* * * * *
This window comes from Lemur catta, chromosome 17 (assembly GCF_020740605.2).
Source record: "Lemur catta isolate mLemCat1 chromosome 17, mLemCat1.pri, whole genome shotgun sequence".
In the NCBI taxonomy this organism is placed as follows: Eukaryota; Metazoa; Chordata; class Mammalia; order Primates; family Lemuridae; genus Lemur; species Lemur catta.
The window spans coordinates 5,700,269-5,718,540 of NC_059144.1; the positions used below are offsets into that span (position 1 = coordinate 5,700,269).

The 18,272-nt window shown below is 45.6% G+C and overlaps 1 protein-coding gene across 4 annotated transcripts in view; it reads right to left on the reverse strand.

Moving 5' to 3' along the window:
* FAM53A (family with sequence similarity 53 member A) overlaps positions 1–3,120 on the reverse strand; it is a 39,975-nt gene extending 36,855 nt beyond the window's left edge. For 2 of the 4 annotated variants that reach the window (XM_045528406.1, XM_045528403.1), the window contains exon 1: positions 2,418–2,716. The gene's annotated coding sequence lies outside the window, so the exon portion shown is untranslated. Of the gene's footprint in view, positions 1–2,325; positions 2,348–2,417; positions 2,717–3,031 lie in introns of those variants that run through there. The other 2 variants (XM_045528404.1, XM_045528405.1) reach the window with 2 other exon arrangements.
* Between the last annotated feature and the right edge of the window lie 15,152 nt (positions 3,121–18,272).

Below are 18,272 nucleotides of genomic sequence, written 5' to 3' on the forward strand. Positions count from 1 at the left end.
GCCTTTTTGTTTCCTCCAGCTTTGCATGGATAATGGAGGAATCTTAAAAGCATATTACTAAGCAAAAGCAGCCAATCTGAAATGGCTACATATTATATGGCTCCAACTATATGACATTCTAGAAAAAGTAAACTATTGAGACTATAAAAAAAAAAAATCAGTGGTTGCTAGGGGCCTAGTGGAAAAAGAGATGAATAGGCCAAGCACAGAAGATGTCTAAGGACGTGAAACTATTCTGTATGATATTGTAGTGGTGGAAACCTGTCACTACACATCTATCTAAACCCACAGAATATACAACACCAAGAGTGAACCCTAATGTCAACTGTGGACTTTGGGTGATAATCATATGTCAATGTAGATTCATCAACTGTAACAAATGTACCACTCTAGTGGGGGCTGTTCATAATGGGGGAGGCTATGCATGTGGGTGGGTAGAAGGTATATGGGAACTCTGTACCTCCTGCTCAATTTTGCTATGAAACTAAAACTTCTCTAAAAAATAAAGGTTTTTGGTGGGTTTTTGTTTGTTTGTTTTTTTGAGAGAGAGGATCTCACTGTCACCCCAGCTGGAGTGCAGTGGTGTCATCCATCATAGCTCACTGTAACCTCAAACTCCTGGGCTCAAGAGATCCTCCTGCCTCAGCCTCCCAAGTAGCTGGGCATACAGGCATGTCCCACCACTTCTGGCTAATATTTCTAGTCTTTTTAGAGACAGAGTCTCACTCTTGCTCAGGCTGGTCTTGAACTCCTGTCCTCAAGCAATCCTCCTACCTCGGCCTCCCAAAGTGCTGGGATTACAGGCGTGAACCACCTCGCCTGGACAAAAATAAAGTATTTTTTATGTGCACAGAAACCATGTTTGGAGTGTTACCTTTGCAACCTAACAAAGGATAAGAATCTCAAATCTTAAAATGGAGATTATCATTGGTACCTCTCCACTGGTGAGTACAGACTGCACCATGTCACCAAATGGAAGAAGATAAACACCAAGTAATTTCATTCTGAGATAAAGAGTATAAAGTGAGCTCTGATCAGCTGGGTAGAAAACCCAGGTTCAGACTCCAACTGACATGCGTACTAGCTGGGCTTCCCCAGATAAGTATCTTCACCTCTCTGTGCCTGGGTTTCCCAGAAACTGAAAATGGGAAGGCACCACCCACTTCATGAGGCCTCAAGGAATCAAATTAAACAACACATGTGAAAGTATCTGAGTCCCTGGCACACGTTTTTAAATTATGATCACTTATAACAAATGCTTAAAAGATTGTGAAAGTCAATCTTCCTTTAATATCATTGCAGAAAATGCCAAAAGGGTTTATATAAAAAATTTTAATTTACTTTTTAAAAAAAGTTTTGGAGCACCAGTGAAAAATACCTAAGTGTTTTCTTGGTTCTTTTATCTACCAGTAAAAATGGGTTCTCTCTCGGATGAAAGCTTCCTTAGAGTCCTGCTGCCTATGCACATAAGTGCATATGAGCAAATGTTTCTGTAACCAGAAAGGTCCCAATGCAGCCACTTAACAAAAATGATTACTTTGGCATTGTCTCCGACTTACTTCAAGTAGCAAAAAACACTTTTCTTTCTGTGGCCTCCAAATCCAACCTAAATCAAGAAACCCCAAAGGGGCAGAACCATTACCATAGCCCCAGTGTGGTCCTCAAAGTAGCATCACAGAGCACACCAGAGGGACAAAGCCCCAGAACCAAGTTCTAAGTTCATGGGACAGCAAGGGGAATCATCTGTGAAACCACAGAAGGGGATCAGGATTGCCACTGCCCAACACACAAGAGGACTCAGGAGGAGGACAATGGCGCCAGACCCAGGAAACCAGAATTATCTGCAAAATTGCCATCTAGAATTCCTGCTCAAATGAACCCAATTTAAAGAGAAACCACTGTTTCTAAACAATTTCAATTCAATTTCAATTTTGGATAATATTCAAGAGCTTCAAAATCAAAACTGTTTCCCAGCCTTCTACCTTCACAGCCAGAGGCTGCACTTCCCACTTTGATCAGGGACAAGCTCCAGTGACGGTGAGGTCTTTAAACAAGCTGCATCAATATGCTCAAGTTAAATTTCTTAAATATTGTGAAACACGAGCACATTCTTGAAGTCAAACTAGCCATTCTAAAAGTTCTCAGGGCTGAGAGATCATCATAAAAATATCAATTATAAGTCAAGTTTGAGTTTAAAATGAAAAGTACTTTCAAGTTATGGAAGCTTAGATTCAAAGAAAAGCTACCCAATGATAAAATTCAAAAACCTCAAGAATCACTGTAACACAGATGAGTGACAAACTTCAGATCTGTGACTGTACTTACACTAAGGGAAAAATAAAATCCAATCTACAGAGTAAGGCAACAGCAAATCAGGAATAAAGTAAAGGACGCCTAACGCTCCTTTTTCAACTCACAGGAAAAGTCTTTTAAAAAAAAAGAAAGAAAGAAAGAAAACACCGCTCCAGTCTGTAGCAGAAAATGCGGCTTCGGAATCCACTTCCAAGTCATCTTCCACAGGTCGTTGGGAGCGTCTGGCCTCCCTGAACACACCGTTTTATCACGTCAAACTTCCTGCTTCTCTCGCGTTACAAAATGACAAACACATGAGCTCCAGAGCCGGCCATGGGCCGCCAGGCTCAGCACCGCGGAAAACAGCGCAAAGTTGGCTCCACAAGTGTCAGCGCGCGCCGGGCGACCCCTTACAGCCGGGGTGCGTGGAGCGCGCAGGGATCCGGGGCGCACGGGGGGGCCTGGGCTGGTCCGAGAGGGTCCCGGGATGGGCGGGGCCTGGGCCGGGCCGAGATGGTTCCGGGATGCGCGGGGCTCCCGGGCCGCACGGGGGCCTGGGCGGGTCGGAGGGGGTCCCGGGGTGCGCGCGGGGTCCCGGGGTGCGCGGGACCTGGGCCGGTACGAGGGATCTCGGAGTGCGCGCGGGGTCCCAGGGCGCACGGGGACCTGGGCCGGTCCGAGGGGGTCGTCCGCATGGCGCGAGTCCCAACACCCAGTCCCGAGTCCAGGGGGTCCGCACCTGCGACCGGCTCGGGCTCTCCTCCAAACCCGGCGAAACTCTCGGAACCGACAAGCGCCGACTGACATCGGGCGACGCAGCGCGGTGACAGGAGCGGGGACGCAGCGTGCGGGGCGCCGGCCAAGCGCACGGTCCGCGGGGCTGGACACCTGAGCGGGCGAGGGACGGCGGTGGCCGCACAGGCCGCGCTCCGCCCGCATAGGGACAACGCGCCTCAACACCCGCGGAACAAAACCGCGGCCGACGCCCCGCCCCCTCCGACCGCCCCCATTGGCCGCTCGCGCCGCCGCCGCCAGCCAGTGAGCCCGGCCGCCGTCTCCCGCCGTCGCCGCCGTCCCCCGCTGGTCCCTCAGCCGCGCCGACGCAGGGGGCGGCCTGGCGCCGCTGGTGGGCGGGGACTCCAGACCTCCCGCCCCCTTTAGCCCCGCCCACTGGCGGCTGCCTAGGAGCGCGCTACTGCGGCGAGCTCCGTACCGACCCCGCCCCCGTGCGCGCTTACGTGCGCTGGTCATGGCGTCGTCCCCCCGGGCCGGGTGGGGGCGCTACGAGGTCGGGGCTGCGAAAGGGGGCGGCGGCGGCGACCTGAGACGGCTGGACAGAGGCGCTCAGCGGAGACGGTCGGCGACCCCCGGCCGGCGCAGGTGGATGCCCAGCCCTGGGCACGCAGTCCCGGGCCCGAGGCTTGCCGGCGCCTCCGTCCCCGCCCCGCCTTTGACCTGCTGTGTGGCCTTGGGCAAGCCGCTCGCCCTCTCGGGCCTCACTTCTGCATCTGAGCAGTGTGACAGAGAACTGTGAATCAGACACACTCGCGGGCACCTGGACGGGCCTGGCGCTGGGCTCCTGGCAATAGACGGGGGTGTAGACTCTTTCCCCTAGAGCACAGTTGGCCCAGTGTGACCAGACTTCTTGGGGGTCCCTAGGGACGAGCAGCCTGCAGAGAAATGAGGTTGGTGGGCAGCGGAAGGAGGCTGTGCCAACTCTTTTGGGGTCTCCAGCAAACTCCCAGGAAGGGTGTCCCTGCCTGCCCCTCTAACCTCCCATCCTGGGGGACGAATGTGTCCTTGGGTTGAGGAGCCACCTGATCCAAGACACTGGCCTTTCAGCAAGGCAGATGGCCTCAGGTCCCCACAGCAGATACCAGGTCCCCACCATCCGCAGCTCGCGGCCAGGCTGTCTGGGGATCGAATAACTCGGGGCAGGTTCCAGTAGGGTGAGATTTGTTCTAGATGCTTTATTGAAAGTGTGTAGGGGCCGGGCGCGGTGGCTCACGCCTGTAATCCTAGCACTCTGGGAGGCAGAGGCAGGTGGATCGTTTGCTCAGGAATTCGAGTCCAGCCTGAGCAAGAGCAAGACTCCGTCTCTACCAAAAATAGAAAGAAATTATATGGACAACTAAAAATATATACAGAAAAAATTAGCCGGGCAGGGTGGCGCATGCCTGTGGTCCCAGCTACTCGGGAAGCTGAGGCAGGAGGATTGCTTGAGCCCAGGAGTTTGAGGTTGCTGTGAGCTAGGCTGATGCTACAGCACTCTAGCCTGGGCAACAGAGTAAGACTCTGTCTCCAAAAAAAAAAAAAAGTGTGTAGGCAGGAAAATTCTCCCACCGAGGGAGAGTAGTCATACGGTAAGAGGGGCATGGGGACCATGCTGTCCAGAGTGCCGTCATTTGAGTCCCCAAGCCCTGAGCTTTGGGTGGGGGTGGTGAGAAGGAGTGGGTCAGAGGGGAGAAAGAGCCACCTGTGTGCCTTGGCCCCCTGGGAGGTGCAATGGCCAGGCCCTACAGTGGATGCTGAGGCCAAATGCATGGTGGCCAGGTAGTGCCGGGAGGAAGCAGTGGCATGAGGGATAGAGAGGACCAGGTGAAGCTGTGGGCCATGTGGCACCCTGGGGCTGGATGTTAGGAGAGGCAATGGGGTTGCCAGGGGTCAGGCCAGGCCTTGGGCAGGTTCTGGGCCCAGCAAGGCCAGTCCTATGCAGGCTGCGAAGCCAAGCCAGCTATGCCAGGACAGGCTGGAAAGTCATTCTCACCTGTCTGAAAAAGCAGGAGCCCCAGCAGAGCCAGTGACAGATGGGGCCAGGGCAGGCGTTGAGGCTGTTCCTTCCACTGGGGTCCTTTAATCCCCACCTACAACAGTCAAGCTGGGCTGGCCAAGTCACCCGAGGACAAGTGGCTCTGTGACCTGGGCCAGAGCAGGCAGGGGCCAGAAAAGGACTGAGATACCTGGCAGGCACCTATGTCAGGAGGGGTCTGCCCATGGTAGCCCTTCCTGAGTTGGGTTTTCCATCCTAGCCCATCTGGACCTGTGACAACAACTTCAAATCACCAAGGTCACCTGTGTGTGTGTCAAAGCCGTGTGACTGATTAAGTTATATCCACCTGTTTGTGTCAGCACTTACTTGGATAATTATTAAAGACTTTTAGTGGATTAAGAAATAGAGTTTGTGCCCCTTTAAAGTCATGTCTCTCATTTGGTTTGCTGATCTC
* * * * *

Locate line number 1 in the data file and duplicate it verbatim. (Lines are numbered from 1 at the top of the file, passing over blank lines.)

This window comes from Lemur catta, chromosome 17 (assembly GCF_020740605.2).